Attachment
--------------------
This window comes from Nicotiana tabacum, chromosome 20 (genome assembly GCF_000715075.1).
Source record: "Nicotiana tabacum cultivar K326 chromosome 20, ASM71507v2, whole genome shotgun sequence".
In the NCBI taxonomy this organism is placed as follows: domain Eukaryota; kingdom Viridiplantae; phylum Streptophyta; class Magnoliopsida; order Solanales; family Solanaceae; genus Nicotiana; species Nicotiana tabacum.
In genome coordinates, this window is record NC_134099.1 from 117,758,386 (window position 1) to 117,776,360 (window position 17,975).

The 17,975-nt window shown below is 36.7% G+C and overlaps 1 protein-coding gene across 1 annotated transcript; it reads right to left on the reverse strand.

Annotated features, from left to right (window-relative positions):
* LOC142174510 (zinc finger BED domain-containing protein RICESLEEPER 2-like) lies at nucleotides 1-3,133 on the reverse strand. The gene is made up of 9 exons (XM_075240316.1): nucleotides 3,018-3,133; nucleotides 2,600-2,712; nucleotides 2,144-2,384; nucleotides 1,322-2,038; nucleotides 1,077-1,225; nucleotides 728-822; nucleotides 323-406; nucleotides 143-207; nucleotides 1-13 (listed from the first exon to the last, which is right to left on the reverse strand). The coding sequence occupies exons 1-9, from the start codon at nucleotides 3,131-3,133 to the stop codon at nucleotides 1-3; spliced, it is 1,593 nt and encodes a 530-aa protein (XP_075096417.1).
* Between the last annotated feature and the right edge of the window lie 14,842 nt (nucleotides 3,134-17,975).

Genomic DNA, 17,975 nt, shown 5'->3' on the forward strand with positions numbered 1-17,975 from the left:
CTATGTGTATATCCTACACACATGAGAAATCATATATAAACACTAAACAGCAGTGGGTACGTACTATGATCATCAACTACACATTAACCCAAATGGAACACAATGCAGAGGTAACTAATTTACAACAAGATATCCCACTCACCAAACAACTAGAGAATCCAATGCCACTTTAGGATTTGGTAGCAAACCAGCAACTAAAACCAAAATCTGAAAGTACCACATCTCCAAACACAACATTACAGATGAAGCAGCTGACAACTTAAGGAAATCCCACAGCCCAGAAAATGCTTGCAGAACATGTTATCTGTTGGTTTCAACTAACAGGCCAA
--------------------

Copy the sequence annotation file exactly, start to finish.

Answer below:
This window comes from Nicotiana tabacum, chromosome 20 (genome assembly GCF_000715075.1).
Source record: "Nicotiana tabacum cultivar K326 chromosome 20, ASM71507v2, whole genome shotgun sequence".
In the NCBI taxonomy this organism is placed as follows: domain Eukaryota; kingdom Viridiplantae; phylum Streptophyta; class Magnoliopsida; order Solanales; family Solanaceae; genus Nicotiana; species Nicotiana tabacum.
In genome coordinates, this window is record NC_134099.1 from 117,758,386 (window position 1) to 117,776,360 (window position 17,975).

The 17,975-nt window shown below is 36.7% G+C and overlaps 1 protein-coding gene across 1 annotated transcript; it reads right to left on the reverse strand.

Annotated features, from left to right (window-relative positions):
* LOC142174510 (zinc finger BED domain-containing protein RICESLEEPER 2-like) lies at nucleotides 1-3,133 on the reverse strand. The gene is made up of 9 exons (XM_075240316.1): nucleotides 3,018-3,133; nucleotides 2,600-2,712; nucleotides 2,144-2,384; nucleotides 1,322-2,038; nucleotides 1,077-1,225; nucleotides 728-822; nucleotides 323-406; nucleotides 143-207; nucleotides 1-13 (listed from the first exon to the last, which is right to left on the reverse strand). The coding sequence occupies exons 1-9, from the start codon at nucleotides 3,131-3,133 to the stop codon at nucleotides 1-3; spliced, it is 1,593 nt and encodes a 530-aa protein (XP_075096417.1).
* Between the last annotated feature and the right edge of the window lie 14,842 nt (nucleotides 3,134-17,975).

Genomic DNA, 17,975 nt, shown 5'->3' on the forward strand with positions numbered 1-17,975 from the left:
CTATGTGTATATCCTACACACATGAGAAATCATATATAAACACTAAACAGCAGTGGGTACGTACTATGATCATCAACTACACATTAACCCAAATGGAACACAATGCAGAGGTAACTAATTTACAACAAGATATCCCACTCACCAAACAACTAGAGAATCCAATGCCACTTTAGGATTTGGTAGCAAACCAGCAACTAAAACCAAAATCTGAAAGTACCACATCTCCAAACACAACATTACAGATGAAGCAGCTGACAACTTAAGGAAATCCCACAGCCCAGAAAATGCTTGCAGAACATGTTATCTGTTGGTTTCAACTAACAGGCCAA